when you had very little chance of reading a document written on another
    computer, another word processor, or another network. -- Tim Berners-Lee
    Thomas 'PointedEars' Lahn, Sep 18, 2008
    #2
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  3. dorayme

    dorayme Guest

    In article <>,
    Thomas 'PointedEars' Lahn <> wrote:

    > dorayme wrote:
    > > Under specific conditions, I have noticed a problem in IE7 with a
    > > popular dropdown method. In IE7, the dropdown fails to spring back up if
    > > you focus on another app or window and come back to the doc with the
    > > dropdown. Anyone come across this who can suggest a simple solution or
    > > find where such is outlined please:
    > >
    > > <http://dorayme.890m.com/alt/IE7DDFocusProblem.html>

    >
    > I can confirm the described behavior in Mozilla/4.0 (compatible; MSIE 7.0;
    > Windows NT 5.1; {3E1C4754-F096-BBFE-CD76-3B2E8F19E202}; .NET CLR 1.1.4322;
    > .NET CLR 2.0.50727).
    >
    > It may be related to the fact that the value of the `class' attribute when
    > the `li' element is hovered over, is invalid. The attribute value is
    > defined to be a whitespace-separated list of CSS class names, meaning
    > whitespace must be between class names, not preceding a single class name.
    > However, the too simple
    >
    >...


    > That said, IE 7 supports the :hover CSS pseudo-class for `li' elements, so
    > unless you want to blend-in the menu or achieve similar effects, you do not
    > need scripting for that (STFW). So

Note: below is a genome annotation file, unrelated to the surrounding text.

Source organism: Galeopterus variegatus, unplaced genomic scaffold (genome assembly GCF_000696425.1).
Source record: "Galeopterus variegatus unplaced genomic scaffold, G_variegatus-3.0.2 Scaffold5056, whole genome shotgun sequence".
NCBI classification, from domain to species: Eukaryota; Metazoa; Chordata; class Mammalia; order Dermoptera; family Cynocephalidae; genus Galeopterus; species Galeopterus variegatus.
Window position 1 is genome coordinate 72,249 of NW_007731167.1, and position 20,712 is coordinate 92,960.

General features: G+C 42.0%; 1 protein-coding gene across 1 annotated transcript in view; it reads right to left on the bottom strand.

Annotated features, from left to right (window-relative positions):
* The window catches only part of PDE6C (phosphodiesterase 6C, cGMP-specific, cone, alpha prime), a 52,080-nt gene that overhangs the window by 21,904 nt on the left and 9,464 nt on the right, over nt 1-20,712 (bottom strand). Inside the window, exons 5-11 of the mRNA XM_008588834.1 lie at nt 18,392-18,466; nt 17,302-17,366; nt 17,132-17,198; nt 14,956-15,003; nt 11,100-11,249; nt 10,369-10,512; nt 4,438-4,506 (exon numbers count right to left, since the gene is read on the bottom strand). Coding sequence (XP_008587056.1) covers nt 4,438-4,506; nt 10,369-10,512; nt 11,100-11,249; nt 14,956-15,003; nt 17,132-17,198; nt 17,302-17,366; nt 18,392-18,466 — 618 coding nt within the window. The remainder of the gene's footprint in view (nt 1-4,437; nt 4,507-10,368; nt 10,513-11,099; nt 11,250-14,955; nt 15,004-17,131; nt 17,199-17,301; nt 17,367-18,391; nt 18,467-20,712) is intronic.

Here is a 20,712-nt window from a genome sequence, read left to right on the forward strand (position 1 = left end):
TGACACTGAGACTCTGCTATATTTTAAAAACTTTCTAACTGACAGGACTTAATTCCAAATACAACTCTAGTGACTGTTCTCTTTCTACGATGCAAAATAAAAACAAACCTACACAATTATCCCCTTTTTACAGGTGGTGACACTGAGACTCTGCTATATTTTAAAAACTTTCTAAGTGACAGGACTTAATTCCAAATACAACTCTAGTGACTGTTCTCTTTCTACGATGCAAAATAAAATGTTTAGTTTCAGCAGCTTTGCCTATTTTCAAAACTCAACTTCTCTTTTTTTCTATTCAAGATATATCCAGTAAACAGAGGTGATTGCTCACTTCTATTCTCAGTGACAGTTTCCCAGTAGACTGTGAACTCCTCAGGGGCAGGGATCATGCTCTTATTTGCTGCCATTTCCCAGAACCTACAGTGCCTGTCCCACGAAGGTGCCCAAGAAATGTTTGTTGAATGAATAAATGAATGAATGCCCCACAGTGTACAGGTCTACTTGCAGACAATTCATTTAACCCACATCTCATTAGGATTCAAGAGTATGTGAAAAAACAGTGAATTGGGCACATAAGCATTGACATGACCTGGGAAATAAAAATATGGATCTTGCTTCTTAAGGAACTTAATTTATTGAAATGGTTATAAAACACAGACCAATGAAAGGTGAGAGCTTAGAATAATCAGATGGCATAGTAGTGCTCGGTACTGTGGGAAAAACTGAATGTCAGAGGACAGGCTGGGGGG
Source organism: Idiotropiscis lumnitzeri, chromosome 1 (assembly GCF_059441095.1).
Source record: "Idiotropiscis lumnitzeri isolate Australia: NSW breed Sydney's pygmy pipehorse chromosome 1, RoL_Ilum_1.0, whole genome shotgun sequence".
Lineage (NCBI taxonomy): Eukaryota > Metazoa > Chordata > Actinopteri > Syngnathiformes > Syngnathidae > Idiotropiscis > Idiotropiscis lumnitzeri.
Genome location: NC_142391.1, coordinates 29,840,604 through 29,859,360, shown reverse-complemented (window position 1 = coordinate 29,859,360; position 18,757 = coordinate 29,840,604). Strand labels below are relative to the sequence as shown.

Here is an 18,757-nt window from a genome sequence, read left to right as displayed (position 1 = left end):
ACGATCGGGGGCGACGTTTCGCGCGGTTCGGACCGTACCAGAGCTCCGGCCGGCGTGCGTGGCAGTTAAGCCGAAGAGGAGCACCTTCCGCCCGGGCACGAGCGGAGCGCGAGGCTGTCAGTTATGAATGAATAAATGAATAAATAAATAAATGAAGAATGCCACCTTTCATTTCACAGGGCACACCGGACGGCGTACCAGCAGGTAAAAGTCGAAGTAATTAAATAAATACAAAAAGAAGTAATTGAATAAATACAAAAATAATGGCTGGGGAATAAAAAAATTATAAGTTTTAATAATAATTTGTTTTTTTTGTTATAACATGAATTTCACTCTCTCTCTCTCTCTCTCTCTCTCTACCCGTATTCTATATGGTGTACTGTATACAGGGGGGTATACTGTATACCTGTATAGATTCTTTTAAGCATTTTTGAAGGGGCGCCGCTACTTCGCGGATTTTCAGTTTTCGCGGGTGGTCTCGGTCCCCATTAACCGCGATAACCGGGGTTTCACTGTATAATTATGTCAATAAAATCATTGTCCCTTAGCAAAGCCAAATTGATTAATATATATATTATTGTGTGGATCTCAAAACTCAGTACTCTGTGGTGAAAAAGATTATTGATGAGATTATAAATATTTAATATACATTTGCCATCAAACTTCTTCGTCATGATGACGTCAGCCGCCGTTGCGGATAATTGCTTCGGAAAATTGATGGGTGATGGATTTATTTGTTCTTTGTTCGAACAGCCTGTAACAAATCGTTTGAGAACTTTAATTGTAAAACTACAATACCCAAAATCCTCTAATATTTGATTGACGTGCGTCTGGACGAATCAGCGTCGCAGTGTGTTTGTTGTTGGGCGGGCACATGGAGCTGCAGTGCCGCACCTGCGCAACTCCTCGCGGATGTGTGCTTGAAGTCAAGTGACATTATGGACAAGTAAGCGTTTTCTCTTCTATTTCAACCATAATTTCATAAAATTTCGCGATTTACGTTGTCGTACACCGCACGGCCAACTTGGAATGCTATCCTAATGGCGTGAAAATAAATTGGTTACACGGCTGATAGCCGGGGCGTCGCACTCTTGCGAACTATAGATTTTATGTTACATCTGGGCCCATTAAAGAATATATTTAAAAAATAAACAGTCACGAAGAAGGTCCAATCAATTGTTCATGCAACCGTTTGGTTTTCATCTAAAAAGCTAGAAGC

> ...
    >
    > There remains the issue of detecting the capabilities of UAs not based on
    > MSHTML, though.
    >
    > Incidentally, Suckerfish really sucks.
    >


    Thanks for your information. It seemed a queer bug in IE7.

    I have a "solution" now, it was detected by someone at alt.html. You can
    read the thread there (similar subject name and recent). Basically it
    was reaction by IE7 to a lack of a change in styling between the state
    of a link and its hover, IE7 seems to need various differences. For
    example commenting out

    dropDownNav, .dropDownNav ul {
    padding: 0;
    margin: 0;
    color: #00c;
    background: #ffc;
    /* list-style-type: none; */
    line-height: 1.8;
    }

    stops the queer phenomenon. Odd bug but have we not come to expect such
    from IE?

    Seems to have nothing to do with the script. Reason I posted is I was
    not sure if there was something in the script IE7 was not liking
    (whether it needed it or not. And whether it needed it or not, I kept
    forgetting! I know that IE6 needs it. (I can test for IE6 but not for
    IE7 just at the moment.)

    Well, I am no fan of dropdwns (never used one) but there came a moment
    where a one level one was a temptation considering it was not essential
    but would be useful for most people. Not sure why you say Suckerfish
    sucks. I would be particular interest in hearing why the example I gave
    (not some other example or multilevel or anything else) sucks in plain
    real life consequences (like, it does not work in popular enough browser
    x, or it really mucks things up for blind folk, or whatever.)

    --
    dorayme
    dorayme, Sep 18, 2008
    #3